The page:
According to the investigators, the results suggest that a strengthening of this contextual memory system is beneficial in preventing memory intrusions following trauma.
Senior author Professor Neil Burgess, of the Institute of Cognitive Neuroscience, said, “The coherence of memories is often compromised when people are exposed to psychological trauma, resulting in emotional memories popping up involuntarily and out of context.
“However, the binding of an event memory with its context may be partly restored with rest, facilitating deliberate control of the memory.
“The results show that specific brain systems could be targeted to reduce development of PTSD and may explain why treatments that focus on re-exposure and integrating the trauma with other information are beneficial.”
Hørlyck added, “Our findings contribute to a better understanding of the mechanisms that are at play when some people develop memory disturbances following trauma while others do not.”
Source: University College London/EurekAlert
A new study from Spain suggests hostile and competitive people are more likely to abuse drugs and alcohol.
“There are still many questions to answer but what we discovered is very significant,” points out Dr. Rosario Ruiz Olivares, head researcher at the University of Cordoba (Spain). Nevertheless, Olivares said that what could be called an addictive personality “does not exist.”
However, the study does confirm that there is a very strong correlation between a personality characterized by hostility and competitiveness and consumption of illegal substances, such as cocaine, cannabis and hallucinogens.
Investigators believe that people who are patient, less hostile, and not competitive have a much lower likelihood of being drug users. “This kind of personality is a protective factor for drug consumption and is especially meaningful in the case of alcohol and tobacco,” Olivares said.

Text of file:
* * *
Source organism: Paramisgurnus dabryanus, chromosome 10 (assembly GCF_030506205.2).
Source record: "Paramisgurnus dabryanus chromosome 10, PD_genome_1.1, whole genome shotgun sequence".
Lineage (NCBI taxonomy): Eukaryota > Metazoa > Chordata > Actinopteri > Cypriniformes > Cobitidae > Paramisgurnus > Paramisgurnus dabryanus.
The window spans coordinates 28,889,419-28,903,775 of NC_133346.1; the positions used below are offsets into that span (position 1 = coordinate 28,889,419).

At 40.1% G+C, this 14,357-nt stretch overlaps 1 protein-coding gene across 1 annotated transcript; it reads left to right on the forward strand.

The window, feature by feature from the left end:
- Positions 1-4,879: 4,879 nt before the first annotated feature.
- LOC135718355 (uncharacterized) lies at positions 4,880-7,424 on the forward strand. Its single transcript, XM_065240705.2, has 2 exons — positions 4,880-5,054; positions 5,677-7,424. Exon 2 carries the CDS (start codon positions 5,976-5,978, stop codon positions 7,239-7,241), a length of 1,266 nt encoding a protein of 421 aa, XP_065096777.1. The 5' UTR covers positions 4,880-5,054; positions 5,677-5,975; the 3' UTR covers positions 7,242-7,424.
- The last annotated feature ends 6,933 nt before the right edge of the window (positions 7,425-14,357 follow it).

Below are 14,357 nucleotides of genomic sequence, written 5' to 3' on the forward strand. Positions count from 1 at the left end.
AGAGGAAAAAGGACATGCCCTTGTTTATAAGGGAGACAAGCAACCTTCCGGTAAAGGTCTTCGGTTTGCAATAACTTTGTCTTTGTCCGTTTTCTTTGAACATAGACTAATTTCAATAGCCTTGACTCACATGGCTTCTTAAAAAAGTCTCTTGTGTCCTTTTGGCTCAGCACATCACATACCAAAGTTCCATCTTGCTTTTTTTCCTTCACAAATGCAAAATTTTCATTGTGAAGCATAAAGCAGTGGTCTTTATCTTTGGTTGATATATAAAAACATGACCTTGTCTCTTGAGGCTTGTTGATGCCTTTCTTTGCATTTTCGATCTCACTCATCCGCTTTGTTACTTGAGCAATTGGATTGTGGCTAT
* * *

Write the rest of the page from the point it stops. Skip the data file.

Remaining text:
In the study, socio-demographic and personality questionnaires were completed by 3,816 young people in the province of Cordoba between the ages of 18 and 29. “In the future, we would like to broaden the sample to a national level and study behavior patterns according to the person’s gender,” states Rosario Ruiz.
These results represent an important step in the field of preventing drug consumption among young people, since it could focus specifically on people who demonstrate hostile and competitive traits.
Furthermore, it will not only help in prevention, but may also help clinicians given that individuals who have these characteristics can find it more difficult to overcome their addiction. Early detection of substance abuse can lead to specific psychological therapy designed to work on the personality traits that influence drug abuse.
Source: University of Cordoba
A recent study sheds new light on why people who frequently watch partisan news outlets are more likely to believe falsehoods about political opponents.
And contrary to popular opinion, it isn’t because these individuals live in media “bubbles” where they aren’t exposed to the truth. Rather, it is tied to the way in which partisan media outlets promote hostility against their “rivals.”
For the study, researchers from Ohio State University analyzed data from the 2012 and 2016 presidential elections and discovered that Americans who consumed more partisan media had stronger negative feelings than others toward political opponents.
This dislike was linked to greater belief in misperceptions about those from the “other side.”
“Partisan news outlets promote a feeling of animosity toward the other side and that animosity can help explain inaccurate beliefs,” said Dr. R. Kelly Garrett, lead author of the study and professor of communication at Ohio State.
“As people grow increasingly hostile towards those with whom they disagree, our study found they are more likely to believe false information about them.”
The results suggest that the link between partisan media use, hostility and belief in falsehoods was more pronounced among Republicans than among Democrats. Garrett said this finding was “provocative,” but that this data alone isn’t enough to prove that association.